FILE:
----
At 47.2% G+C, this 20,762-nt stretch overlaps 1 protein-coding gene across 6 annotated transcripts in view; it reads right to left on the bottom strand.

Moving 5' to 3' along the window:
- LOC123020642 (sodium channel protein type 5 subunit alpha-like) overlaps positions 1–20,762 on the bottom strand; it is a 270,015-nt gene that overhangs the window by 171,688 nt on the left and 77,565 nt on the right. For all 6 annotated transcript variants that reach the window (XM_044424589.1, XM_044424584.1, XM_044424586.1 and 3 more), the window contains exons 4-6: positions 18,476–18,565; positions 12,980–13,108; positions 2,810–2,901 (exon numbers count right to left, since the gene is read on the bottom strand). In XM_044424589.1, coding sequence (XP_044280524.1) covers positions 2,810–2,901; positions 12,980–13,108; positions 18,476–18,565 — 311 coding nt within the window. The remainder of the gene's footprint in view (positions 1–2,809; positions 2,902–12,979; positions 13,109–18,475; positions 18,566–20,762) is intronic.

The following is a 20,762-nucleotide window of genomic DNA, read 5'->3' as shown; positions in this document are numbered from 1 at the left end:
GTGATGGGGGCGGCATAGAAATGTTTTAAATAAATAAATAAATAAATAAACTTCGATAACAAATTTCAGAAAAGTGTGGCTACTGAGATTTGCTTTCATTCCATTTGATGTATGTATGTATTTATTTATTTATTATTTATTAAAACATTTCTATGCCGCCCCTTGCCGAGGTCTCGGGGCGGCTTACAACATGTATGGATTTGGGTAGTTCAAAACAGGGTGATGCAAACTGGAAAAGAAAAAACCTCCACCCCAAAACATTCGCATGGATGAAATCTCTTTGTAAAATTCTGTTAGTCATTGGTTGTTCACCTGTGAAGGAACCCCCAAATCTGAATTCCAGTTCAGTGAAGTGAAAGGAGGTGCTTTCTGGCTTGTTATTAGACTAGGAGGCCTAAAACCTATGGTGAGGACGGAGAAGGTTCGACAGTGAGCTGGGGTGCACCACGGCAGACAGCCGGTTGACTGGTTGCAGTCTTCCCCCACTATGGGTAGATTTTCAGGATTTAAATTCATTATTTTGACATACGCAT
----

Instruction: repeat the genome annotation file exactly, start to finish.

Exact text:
At 47.2% G+C, this 20,762-nt stretch overlaps 1 protein-coding gene across 6 annotated transcripts in view; it reads right to left on the bottom strand.

Moving 5' to 3' along the window:
- LOC123020642 (sodium channel protein type 5 subunit alpha-like) overlaps positions 1–20,762 on the bottom strand; it is a 270,015-nt gene that overhangs the window by 171,688 nt on the left and 77,565 nt on the right. For all 6 annotated transcript variants that reach the window (XM_044424589.1, XM_044424584.1, XM_044424586.1 and 3 more), the window contains exons 4-6: positions 18,476–18,565; positions 12,980–13,108; positions 2,810–2,901 (exon numbers count right to left, since the gene is read on the bottom strand). In XM_044424589.1, coding sequence (XP_044280524.1) covers positions 2,810–2,901; positions 12,980–13,108; positions 18,476–18,565 — 311 coding nt within the window. The remainder of the gene's footprint in view (positions 1–2,809; positions 2,902–12,979; positions 13,109–18,475; positions 18,566–20,762) is intronic.

The following is a 20,762-nucleotide window of genomic DNA, read 5'->3' as shown; positions in this document are numbered from 1 at the left end:
GTGATGGGGGCGGCATAGAAATGTTTTAAATAAATAAATAAATAAATAAACTTCGATAACAAATTTCAGAAAAGTGTGGCTACTGAGATTTGCTTTCATTCCATTTGATGTATGTATGTATTTATTTATTTATTATTTATTAAAACATTTCTATGCCGCCCCTTGCCGAGGTCTCGGGGCGGCTTACAACATGTATGGATTTGGGTAGTTCAAAACAGGGTGATGCAAACTGGAAAAGAAAAAACCTCCACCCCAAAACATTCGCATGGATGAAATCTCTTTGTAAAATTCTGTTAGTCATTGGTTGTTCACCTGTGAAGGAACCCCCAAATCTGAATTCCAGTTCAGTGAAGTGAAAGGAGGTGCTTTCTGGCTTGTTATTAGACTAGGAGGCCTAAAACCTATGGTGAGGACGGAGAAGGTTCGACAGTGAGCTGGGGTGCACCACGGCAGACAGCCGGTTGACTGGTTGCAGTCTTCCCCCACTATGGGTAGATTTTCAGGATTTAAATTCATTATTTTGACATACGCAT